B.C. Budget 2012: Silence on seniors' care, higher MSP premiums for families, and B.C. slides to ninth place in investment in its citizens' health care

News release

B.C.’s largest health care union says today’s provincial budget represents a lost opportunity to make strategic investments in seniors’ care and in the health of its citizens.

The 43,000-member Hospital Employees’ Union says the budget confirms that the Clark government won’t implement any of the substantial recommendations made by the provincial ombudsperson Kim Carter last week to improve seniors’ care in B.C.

HEU secretary-business manager Bonnie Pearson says that it is disappointing that the province did not take up the ombudsperson’s challenge to establish regulatory standards on basic care issues like bathing frequency – or to implement minimum staffing levels in the sector.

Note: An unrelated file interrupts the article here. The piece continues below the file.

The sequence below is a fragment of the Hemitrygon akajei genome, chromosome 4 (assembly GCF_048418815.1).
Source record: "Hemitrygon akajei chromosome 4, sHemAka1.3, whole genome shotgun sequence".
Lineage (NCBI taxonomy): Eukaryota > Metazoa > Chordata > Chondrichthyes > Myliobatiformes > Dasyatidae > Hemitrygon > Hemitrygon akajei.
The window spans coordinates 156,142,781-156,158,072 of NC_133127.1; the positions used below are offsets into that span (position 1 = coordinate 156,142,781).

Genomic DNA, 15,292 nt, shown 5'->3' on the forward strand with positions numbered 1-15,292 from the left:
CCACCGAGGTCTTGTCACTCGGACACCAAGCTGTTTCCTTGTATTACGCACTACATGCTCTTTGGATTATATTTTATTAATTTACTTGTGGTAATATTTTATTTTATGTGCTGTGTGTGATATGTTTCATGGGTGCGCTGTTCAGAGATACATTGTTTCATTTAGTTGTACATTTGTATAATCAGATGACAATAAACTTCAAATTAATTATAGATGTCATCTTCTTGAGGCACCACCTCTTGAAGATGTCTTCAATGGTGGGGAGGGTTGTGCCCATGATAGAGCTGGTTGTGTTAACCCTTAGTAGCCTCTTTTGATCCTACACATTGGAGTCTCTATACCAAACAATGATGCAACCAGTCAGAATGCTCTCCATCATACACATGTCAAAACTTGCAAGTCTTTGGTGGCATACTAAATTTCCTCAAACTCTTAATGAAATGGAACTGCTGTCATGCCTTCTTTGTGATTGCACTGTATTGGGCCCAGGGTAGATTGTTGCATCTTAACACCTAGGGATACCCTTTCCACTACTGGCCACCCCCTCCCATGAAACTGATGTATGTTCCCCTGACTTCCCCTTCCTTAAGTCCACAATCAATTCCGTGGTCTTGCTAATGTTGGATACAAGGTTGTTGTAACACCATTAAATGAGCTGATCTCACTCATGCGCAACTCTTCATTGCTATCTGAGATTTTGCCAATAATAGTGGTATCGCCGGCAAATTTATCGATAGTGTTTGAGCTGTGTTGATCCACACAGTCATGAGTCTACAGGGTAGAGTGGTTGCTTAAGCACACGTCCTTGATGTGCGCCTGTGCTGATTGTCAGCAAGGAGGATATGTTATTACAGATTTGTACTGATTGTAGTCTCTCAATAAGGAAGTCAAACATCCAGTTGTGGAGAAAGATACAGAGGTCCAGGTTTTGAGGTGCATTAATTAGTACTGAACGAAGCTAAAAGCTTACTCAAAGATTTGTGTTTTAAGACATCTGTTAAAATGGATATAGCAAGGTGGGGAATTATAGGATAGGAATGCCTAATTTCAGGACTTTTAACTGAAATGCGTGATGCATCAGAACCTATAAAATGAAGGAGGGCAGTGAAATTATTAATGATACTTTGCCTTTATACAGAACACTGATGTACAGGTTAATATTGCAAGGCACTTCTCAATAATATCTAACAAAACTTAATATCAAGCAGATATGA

“Seniors deserve better treatment than they are getting from this government,” says Pearson. “It may serve their own political objectives to put off investments to improve care standards, but that is not a luxury that many of our frail seniors have.”

Pearson notes that nearly every health authority has failed to meet the recommended staffing guidelines for residential care facilities, and that they will continue to miss the mark without additional investments in the sector.

Today’s budget also confirms that B.C. families will see another four per cent hike in MSP premiums next year and that for the first time, the government will collect more than $2 billion through this regressive health care tax.

“Working families and the frail elderly definitely take a back seat to luxury condo buyers and real estate developers in this budget,” says Pearson.

The budget documents releases today also confirm that B.C. has now slipped from second to ninth place in terms of its investment in the health care of British Columbians.

“The finance minister wears our relatively low level of health spending as a badge of honour,” says Pearson. “But the fact of the matter is that the positive health outcomes that we enjoy today are the results of the strategic investments we made in the past.”